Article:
• Está permitido usar los siguientes recursos en el examen: diccionario, notas, y el libro. (The following resources are allowed during the exam: dictionary, notes and the book.)
  • Estimado Sr. Garcia: (Dear Mr. Garcia,)

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Quotation marks, or ‘comillas’

The quotation marks, or comillas, are used in Spanish to directly quote textual or spoken words (for example: inspirational quotes). They can also be used to cite titles of books, poems, articles and some other types of media. Comillas can also be used to express irony or the improper use of a word. 

Traditionally, Spanish phrases entre comillas (in quotes) were written using comillas angulares (angular quotation marks) or comillas latinas (Latin quotation marks) like this: « ». In the age of the internet, though, many Spanish-speaking countries have adopted the comillas inglesas (English quotation marks).

Parentheses, or ‘paréntesis’

Spanish parentheses, or paréntesis, are used to add extra information or clarification within a statement. Parenthetical statements are announced as entre paréntesis (between parentheses).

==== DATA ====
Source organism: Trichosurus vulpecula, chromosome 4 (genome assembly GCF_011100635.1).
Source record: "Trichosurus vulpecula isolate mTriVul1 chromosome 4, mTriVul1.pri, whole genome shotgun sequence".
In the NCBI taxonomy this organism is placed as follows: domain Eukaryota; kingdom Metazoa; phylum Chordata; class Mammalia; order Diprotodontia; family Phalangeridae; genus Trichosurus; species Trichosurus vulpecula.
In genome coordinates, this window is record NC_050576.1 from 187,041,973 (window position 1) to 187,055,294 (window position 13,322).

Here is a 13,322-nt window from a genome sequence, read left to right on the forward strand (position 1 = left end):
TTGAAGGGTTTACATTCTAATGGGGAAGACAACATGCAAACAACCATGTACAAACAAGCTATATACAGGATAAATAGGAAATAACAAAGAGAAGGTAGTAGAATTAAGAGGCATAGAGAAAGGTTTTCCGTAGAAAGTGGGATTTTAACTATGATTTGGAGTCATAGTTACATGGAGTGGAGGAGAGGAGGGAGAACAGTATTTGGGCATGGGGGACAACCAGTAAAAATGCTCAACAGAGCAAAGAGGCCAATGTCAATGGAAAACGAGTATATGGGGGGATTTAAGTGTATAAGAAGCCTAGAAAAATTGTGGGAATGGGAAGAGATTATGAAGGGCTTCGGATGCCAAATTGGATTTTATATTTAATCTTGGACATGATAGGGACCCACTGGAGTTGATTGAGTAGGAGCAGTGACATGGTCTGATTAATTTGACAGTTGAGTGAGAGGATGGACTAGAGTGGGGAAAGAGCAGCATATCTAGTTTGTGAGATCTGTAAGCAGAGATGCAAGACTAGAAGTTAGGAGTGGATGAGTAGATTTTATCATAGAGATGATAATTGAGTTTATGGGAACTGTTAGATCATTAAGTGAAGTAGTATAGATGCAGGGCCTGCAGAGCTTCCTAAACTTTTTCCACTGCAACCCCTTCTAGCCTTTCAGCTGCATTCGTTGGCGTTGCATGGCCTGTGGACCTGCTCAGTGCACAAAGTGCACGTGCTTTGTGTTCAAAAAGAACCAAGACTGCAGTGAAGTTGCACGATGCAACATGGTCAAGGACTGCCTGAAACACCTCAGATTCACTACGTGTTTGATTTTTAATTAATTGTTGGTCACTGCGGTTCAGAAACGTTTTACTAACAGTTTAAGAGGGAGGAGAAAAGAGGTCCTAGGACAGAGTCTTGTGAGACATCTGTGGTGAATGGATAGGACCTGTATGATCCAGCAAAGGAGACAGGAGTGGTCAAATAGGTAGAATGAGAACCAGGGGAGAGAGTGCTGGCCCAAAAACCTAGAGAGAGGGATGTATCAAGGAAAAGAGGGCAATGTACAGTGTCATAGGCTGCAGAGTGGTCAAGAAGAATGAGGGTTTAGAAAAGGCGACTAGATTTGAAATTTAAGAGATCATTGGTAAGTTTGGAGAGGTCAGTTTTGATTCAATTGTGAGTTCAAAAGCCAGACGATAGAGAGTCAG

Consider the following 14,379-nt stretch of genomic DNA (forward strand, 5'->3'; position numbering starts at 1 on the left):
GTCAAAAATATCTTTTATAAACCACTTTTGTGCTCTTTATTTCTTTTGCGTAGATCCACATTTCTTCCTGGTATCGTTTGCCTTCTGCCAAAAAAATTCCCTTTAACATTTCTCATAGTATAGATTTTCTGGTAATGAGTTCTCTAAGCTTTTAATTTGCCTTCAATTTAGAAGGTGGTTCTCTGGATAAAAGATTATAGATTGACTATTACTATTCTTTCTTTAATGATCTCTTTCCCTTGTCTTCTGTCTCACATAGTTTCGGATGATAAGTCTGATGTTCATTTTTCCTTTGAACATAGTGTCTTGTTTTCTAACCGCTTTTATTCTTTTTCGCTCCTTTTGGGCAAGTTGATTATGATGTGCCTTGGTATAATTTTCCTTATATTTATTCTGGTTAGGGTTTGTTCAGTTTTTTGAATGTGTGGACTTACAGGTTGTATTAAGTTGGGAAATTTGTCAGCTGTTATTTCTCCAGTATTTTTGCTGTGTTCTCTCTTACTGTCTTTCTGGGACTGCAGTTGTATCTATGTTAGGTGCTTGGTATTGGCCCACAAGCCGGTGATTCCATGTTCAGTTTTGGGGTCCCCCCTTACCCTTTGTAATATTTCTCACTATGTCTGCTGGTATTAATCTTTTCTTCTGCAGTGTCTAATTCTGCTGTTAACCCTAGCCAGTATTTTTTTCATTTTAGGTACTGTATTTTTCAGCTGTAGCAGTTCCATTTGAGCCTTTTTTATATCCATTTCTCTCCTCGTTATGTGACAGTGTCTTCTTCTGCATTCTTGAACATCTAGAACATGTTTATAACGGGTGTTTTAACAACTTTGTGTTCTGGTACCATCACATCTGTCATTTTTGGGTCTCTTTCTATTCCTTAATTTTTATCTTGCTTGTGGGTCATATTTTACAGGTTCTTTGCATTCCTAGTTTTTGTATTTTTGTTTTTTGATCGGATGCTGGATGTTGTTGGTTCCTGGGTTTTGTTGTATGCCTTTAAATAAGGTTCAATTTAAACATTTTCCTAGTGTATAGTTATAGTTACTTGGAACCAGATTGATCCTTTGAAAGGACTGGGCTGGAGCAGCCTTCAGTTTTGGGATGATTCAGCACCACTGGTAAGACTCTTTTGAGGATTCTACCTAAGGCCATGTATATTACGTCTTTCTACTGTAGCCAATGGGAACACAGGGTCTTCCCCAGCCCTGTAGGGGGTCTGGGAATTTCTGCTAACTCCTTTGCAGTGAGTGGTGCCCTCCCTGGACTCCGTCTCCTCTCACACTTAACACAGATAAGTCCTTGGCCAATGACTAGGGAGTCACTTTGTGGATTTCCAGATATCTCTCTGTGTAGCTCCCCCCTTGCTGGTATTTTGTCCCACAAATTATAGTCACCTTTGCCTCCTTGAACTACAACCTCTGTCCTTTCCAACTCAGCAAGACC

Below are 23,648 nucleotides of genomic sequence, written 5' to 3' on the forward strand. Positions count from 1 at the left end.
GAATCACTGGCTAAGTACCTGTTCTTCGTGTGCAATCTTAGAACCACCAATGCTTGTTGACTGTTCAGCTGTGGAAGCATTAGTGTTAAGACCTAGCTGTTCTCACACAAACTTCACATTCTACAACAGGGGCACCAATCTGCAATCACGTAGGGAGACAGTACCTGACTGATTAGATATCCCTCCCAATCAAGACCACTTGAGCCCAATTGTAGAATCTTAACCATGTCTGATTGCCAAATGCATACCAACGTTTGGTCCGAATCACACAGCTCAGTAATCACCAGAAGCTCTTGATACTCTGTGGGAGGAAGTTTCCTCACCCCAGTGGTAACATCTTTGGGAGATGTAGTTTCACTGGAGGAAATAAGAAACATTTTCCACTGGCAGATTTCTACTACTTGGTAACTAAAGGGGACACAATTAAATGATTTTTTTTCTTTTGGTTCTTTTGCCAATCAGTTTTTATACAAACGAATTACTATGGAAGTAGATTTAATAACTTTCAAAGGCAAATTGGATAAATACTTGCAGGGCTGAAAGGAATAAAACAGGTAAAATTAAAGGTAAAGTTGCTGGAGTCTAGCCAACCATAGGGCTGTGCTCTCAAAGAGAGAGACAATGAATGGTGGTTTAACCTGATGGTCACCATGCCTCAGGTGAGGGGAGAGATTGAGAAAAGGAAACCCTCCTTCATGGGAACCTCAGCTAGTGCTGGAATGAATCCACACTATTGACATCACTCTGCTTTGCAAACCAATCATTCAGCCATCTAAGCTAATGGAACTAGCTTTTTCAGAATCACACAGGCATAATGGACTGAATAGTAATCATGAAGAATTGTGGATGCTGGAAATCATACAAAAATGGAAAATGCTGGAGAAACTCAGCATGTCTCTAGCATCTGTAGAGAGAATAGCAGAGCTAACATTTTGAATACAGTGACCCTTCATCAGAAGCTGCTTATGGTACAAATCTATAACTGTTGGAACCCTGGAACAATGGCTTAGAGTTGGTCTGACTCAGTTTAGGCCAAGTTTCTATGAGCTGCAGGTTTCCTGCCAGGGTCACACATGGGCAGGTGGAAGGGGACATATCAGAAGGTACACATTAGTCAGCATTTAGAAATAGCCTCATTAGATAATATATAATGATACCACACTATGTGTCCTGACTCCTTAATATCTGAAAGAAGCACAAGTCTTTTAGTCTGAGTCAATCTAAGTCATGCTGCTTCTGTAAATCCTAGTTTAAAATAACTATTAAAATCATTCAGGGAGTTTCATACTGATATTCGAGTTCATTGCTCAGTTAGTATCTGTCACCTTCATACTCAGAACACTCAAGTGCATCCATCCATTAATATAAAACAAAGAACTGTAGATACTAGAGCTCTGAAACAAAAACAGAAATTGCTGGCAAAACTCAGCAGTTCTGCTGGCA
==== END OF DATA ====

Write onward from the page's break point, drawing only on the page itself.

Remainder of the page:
• Thomas Edison (1847–1931) tuvo herencia mexicana. (Thomas Edison (1847–1931) had Mexican heritage.)

Dash, or ‘guión’

The dash, or guión, is used to enclose a declaration that interrupts the main sentence. 

  • Todos mis novios — y he tenido varios — han sido así. (All my boyfriends — and I’ve had several — have been like that.)

Spanish punctuation marks for email

Need to give somebody your email address out loud? You’ll need to learn some vocabulary:

  • The underscore (_) often found in email addresses is a type of guión called guión bajo (low dash). Alternative names for this mark include subrayado, raya al piso, rayita abajo and, in recent years, barra baja.
  • The “at” (@) symbol separating an email username from the domain is pronounced “arroba” with a rolled double r.
Email addressHow to say it in Spanish
aprender_123@lingoda.comAprender guión bajo uno dos tres arroba Lingoda punto com.

Spanish keyboard for Spanish punctuation marks

Now that you know when to use Spanish punctuation marks, the best way to start using them is to change your computer’s keyboard to Spanish. 

In Windows, at the bottom right of your system tray, click on “ENG” + “Language Preferences” + “Add a Language.” For Apple, go to “System Settings” + “Keyboard” + “Text Input.” You’ll be able to type all the Spanish punctuation marks from there.

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Alison Maciejewski Cortez

Alison Maciejewski Cortez is Chilean-American, born and raised in California. She studied abroad in Spain, has lived in multiple countries, and now calls Mexico home. She believes that learning how to order a beer in a new language reveals a lot about local culture. Alison speaks English, Spanish, and Thai fluently and studies Turkish. Her consulting business takes her around the world and she is excited to share language tips as part of the Lingoda team. Follow her culinary and cultural experiences on Twitter.

Alison Maciejewski Cortez